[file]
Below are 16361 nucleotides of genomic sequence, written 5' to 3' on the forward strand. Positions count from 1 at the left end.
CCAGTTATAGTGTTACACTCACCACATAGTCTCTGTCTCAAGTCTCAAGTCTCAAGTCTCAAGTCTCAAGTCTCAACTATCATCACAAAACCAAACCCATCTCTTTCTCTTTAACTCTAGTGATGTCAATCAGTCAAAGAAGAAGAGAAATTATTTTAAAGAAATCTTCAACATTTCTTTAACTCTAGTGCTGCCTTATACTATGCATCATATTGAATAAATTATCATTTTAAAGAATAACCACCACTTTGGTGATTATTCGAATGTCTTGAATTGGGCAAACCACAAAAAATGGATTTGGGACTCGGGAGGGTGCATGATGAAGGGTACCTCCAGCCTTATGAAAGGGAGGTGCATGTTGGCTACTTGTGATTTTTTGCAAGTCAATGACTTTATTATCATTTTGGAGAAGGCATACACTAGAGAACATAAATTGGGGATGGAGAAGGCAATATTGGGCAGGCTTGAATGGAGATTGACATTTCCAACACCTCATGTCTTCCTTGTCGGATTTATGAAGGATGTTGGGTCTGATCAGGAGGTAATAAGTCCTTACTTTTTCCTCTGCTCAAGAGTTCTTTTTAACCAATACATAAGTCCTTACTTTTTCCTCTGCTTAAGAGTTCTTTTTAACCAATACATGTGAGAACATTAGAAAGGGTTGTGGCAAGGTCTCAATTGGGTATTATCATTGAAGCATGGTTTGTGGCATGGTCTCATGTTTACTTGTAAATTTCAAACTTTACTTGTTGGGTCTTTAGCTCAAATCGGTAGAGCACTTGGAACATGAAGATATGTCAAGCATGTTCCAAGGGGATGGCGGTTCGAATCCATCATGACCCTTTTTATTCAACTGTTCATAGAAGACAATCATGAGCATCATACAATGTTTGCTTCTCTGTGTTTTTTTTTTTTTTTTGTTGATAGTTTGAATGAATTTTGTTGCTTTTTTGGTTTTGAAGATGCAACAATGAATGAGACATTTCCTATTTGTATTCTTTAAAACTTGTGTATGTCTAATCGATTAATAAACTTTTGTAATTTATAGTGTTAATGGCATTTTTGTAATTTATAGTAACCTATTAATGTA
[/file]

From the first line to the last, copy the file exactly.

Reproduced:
Below are 16361 nucleotides of genomic sequence, written 5' to 3' on the forward strand. Positions count from 1 at the left end.
CCAGTTATAGTGTTACACTCACCACATAGTCTCTGTCTCAAGTCTCAAGTCTCAAGTCTCAAGTCTCAAGTCTCAACTATCATCACAAAACCAAACCCATCTCTTTCTCTTTAACTCTAGTGATGTCAATCAGTCAAAGAAGAAGAGAAATTATTTTAAAGAAATCTTCAACATTTCTTTAACTCTAGTGCTGCCTTATACTATGCATCATATTGAATAAATTATCATTTTAAAGAATAACCACCACTTTGGTGATTATTCGAATGTCTTGAATTGGGCAAACCACAAAAAATGGATTTGGGACTCGGGAGGGTGCATGATGAAGGGTACCTCCAGCCTTATGAAAGGGAGGTGCATGTTGGCTACTTGTGATTTTTTGCAAGTCAATGACTTTATTATCATTTTGGAGAAGGCATACACTAGAGAACATAAATTGGGGATGGAGAAGGCAATATTGGGCAGGCTTGAATGGAGATTGACATTTCCAACACCTCATGTCTTCCTTGTCGGATTTATGAAGGATGTTGGGTCTGATCAGGAGGTAATAAGTCCTTACTTTTTCCTCTGCTCAAGAGTTCTTTTTAACCAATACATAAGTCCTTACTTTTTCCTCTGCTTAAGAGTTCTTTTTAACCAATACATGTGAGAACATTAGAAAGGGTTGTGGCAAGGTCTCAATTGGGTATTATCATTGAAGCATGGTTTGTGGCATGGTCTCATGTTTACTTGTAAATTTCAAACTTTACTTGTTGGGTCTTTAGCTCAAATCGGTAGAGCACTTGGAACATGAAGATATGTCAAGCATGTTCCAAGGGGATGGCGGTTCGAATCCATCATGACCCTTTTTATTCAACTGTTCATAGAAGACAATCATGAGCATCATACAATGTTTGCTTCTCTGTGTTTTTTTTTTTTTTTTGTTGATAGTTTGAATGAATTTTGTTGCTTTTTTGGTTTTGAAGATGCAACAATGAATGAGACATTTCCTATTTGTATTCTTTAAAACTTGTGTATGTCTAATCGATTAATAAACTTTTGTAATTTATAGTGTTAATGGCATTTTTGTAATTTATAGTAACCTATTAATGTA